This should be a reasonably short blog....and probably the last one you'll have from me for a while. This is because I've twisted a few arms around the office and so a few different people will blog over the coming weeks!
Anyway, I thought I'd tell you a bit about the celebrations that took place in London last weekend to mark the handing over of the Olympics from Beijing 2008 to London in 2012. I'm guessing that everyone knows that the next Olympics will be held in London? It was a very close fought battle between London and Paris. I can remember watching the TV in the office as one by one all the other cities were dropped. Eventually, it was just down to London and Paris. But before the final announcement was made, the judges went to lunch! In Trafalgar Square (about half a km from Bush House) they had erected a huge screen so that people could watch as the announcement was made. I left the office and rushed down there - together with thousands of other people - and we all stood there waiting for the judges to have their lunch and come back and announce their decision. The square was packed, and as the IOC President said "and the 2012 Games have been awarded to...." you could almost have heard a pin drop before the crowd erupted when he said "....London!"
Anyway, all of that was 3 years ago. Since then building work has started and all sorts of plans have been made. It's fair to say that until a couple of weeks ago, a lot of Londoners were very apathetic and some were even against the Games, as they will cost a huge amount of money and taxes will rise. However, since Team GB did so well in Beijing, Olympic fever has gripped the country. Last Sunday the Games in Beijing ended and the Olympic flag was handed over to the Mayor of London. There were big TV screens in cities around the UK showing the event and in London there was a huge party. I was lucky enough to get tickets to the party, which was held right outside Buckingham Palace. I took two of the Rangers with me - it was sort of a "well done" present, as they have just passed their exams and are off to university. 40,000 people had tickets, so as you can imagine, it took a long time to get through the barriers. Here they are when we finally got in!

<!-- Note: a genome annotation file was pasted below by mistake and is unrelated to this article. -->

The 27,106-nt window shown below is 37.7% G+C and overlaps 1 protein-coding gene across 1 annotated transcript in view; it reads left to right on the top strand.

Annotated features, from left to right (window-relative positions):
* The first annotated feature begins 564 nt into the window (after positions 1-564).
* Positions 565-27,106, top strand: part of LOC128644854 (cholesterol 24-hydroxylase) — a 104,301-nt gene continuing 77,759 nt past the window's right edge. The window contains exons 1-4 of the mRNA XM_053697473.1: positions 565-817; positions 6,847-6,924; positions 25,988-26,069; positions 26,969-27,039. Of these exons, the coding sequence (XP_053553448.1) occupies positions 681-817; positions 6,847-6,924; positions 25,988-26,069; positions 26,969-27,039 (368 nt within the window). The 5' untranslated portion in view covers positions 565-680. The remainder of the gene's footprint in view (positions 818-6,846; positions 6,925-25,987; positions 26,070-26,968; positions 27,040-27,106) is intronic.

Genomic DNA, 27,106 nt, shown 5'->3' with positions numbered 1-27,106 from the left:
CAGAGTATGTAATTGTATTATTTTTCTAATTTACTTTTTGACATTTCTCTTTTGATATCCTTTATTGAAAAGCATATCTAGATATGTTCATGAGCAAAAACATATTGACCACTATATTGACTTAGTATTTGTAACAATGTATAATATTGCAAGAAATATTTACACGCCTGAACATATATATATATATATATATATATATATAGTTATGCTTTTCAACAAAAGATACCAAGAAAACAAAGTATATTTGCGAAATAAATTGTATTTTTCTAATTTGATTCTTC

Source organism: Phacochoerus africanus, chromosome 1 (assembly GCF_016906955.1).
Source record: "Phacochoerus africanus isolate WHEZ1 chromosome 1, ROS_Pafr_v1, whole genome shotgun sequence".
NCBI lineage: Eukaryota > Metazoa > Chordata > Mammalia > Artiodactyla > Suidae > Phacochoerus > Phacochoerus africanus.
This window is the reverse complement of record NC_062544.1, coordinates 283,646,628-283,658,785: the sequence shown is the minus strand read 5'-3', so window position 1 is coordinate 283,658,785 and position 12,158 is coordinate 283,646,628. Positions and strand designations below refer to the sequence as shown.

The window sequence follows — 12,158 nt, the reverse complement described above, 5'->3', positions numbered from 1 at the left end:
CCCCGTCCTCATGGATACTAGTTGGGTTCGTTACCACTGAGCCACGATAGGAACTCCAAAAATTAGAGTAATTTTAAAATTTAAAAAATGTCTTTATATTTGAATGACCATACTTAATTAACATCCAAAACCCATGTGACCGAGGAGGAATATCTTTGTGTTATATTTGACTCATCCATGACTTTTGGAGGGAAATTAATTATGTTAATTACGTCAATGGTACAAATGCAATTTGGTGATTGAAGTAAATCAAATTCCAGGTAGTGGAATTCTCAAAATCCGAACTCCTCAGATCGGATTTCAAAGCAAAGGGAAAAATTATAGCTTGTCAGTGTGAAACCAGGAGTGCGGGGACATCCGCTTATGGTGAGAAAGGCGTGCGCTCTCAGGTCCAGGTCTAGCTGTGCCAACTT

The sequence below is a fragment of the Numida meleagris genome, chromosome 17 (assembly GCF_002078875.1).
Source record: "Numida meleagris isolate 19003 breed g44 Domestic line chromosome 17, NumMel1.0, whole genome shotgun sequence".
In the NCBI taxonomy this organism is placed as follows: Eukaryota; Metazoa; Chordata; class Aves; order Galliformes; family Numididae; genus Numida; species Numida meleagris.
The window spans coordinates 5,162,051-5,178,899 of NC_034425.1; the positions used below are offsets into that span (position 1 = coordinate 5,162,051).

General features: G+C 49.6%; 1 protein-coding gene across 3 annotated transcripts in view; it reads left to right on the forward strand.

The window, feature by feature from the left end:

The event started with the handover of the flag being shown on a big screen and then there was a concert. At first there weren't too many people around us, but soon it was packed and the crowds went right up The Mall (that's the road leading up to Buckingham Palace). You could hardly move - apart from being able to put your arms in the air to wave your flag!
The music was so loud, that I could feel the road vibrating under my feet! I wondered what the Queen thought - she was at home, because the flag was flying on the top of Buckingham Palace. I heard on the news in the evening that Prince Harry was on the roof watching, but I doubt that the Queen was up on the roof with him ;-)
As well was the music, there were interviews with sporting stars (past and present). Onika was very excited when Phillips Iduwo (British triple jump silver medalist) came towards us and showed us his medal!
Michael Phelps was also there - but he didn't bring his 8 Gold medals and he was surrounded by big, burly minders so that no-one could get near him!
The highlight of the party for me, though, was when the Red Arrows flew straight down the Mall and over Buckingham Palace, streaming read, white and blue smoke.
Call me a big softie, but it brought a lump to my throat and made me proud to be British!
So, that's about it from me. One last thing - Marianna: no I don't have enough room for a carved tree in my home....but here's how I compromised!
to twist someone's arm: to persuade them
a close fought battle: a very tight contest
heard a pin drop: is quiet you could hear a pin falling on the ground
burly: with lots of muscles
a big softie: someone who is "soft-hearted" or sentimental
to bring a lump to your throat: to make you want to cry
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